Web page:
Engaging one’s audience is fundamental to communication. Movies have been doing it well for more than a century. A glimpse at how they do it can give educators and instructional designers useful ways to leverage learning technologies.
To keep a movie audience’s attention, technology and technique must be invisible. If the audience sees the filmmaking tools — a microphone, a cameraperson — it’s a mistake. Anything that breaks the viewers’ suspension of disbelief or emotional involvement could disengage them from the movie. Two principles moviemakers use to make sure this doesn’t happen are story and film continuity.
Chatting with CLOs in our PennCLO doctoral program, I discovered that film industry terms like “talent management” and “storytelling” have found their way into corporate business and workforce learning and even acquired panache. Despite genuine interest in storytelling, however, no one seemed quite sure what it was.
Storytelling in films is a technical craft. A movie story usually starts with a character in a particular time and place. This protagonist experiences an event that significantly transforms him or her. The effect of this incident on the protagonist is what the audience follows in the movie. We enter a character’s life when something important happens and leave the story when the problem is resolved.
Take “Star Wars,” for example. The story doesn’t really begin until Luke Skywalker’s foster parents are killed. Their death is the inciting incident that irrevocably pushes Luke to go forth and save the princess. If they hadn’t died, Luke might have remained a farmer.Stories need characters, but they also need important things to happen to those characters.
Movie storytelling has a visual component as well. A typical movie scene opens with an image that shows the main character from head to toe, more commonly known as a long shot. Most of the scene’s action and dialogue takes place in mid-shot. The scene’s climax is often filmed intimately in close-up. Classic movie scene exposition — long shot to mid-shot to close-up — creates a gradually increasing intimacy, drawing the viewer closer to the characters as the scene becomes more intense.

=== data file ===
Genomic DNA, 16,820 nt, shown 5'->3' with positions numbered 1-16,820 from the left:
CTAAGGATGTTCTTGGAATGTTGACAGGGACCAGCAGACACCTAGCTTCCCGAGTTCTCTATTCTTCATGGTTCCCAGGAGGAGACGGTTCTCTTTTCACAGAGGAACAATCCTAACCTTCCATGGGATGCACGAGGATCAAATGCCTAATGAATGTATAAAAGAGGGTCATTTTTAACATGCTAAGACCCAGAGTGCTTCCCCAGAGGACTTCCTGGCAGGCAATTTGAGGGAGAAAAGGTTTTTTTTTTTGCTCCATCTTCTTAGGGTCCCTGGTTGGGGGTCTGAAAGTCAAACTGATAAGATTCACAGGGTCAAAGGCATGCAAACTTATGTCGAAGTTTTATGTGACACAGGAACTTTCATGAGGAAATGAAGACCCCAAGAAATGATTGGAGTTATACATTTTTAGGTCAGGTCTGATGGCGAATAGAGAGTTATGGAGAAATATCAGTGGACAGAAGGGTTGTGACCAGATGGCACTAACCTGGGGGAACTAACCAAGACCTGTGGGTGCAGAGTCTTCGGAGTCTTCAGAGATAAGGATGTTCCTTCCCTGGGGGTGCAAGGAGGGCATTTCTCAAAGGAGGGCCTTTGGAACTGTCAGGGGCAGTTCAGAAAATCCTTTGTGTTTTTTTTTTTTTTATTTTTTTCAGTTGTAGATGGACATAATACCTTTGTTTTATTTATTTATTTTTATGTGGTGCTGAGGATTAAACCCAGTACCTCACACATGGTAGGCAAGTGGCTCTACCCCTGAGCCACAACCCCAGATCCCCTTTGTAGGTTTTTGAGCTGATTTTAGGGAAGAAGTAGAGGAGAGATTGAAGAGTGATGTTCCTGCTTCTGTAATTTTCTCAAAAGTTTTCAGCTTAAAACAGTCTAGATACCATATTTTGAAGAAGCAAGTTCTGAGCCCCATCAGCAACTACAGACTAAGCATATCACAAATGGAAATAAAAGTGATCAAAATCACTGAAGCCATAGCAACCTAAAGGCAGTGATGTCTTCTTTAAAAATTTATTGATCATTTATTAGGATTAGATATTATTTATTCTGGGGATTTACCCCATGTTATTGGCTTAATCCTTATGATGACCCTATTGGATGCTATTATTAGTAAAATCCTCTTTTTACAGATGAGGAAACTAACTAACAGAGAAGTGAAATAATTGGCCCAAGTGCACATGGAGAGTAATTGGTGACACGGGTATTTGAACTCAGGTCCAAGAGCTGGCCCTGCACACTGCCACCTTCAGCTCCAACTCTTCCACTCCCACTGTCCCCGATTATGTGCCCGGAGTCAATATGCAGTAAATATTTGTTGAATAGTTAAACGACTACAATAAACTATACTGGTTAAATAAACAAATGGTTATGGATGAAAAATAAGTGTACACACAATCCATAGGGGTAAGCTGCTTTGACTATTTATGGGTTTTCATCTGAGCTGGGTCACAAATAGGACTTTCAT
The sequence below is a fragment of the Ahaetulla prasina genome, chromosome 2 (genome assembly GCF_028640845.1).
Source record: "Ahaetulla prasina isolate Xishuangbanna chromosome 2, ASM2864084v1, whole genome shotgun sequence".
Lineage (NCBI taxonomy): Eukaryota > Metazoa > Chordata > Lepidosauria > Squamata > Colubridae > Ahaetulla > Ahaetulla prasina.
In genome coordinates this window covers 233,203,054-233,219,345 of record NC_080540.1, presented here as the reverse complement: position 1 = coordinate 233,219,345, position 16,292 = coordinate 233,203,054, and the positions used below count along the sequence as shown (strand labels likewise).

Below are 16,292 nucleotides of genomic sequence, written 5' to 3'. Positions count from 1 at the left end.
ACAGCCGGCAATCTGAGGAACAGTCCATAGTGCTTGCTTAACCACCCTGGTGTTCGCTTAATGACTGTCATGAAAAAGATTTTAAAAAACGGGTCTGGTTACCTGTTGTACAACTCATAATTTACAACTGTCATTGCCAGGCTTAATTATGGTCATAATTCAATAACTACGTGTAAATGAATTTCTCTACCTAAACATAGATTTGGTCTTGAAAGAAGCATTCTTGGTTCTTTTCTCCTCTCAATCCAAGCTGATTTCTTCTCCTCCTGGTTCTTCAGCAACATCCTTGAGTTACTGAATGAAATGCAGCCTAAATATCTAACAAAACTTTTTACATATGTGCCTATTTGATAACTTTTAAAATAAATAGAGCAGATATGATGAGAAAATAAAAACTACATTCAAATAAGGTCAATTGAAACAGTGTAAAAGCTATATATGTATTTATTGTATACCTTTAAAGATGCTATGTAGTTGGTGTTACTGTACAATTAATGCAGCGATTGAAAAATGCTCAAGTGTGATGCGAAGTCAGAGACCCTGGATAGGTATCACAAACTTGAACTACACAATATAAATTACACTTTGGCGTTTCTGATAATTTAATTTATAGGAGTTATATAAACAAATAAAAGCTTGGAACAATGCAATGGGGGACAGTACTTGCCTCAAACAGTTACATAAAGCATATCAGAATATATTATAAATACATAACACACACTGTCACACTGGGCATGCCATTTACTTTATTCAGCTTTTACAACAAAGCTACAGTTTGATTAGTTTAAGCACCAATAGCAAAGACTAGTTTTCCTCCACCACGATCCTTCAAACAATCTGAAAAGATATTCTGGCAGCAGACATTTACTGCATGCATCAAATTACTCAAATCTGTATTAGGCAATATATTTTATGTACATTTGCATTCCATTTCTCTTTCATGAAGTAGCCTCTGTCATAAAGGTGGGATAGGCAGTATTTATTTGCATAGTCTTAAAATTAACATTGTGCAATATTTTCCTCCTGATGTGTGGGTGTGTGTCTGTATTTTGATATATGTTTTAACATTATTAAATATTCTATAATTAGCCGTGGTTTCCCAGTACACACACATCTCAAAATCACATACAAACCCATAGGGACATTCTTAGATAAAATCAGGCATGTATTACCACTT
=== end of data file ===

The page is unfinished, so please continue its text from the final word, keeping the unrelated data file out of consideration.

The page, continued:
Today, the technology to accomplish what once required an entire studio is both affordable and accessible. Without Flip cameras, Apple’s iMovie, PBworks and Adobe Connect, I couldn’t teach the PennCLO filmmaking course. The downside of accessible technology is that we are awash in billions of boring videos.
But with time and effort, we can learn to create engaging and motivating experiences. What we need is the learning equivalent of cinematic literacy — being conversant and expressive in moving image and sound conventions.
There is a growing interest in film techniques in the academy. Education, communication and ethnography scholars such as Stanton Wortham at PennGSE and John Jackson at the Annenberg School for Communication have spent the past year joining me in exploring film’s capacity to render scholarly research, and what a graduate thesis constructed as a film might look like. In the CLO space, futurist Elliott Masie, founder of the MASIE Center and the Learning Conferences, has been offering iPhone video workshops in collaboration with CNN.
What if we were to think of an online course like a movie? What kind of design would we need to engage audiences as movies do? As an educator, I envy the way people watch movies and play games for hours on end without coercion. Learning experiences should evoke the same type of emotional involvement.
Hollywood movies use underlying concepts and principles shaped by trial, error, process, practice, review and refinement to ensure audience engagement. These principles determine what tools to use and how to use them.
At a time when Eastman-Kodak is filing for bankruptcy and celluloid film has all but vanished, what is film’s legacy, and what is its relevance to learning? As teaching and learning increasingly become audiovisually mediated, some affordances are obvious. But perhaps learning experiences can derive the greatest benefit from dynamic exchanges among technology, craft and audience.
Amitanshu Das is director of GSE Films and a senior fellow at the University of Pennsylvania’s Graduate School of Education. He can be reached at editor@CLOmedia.com.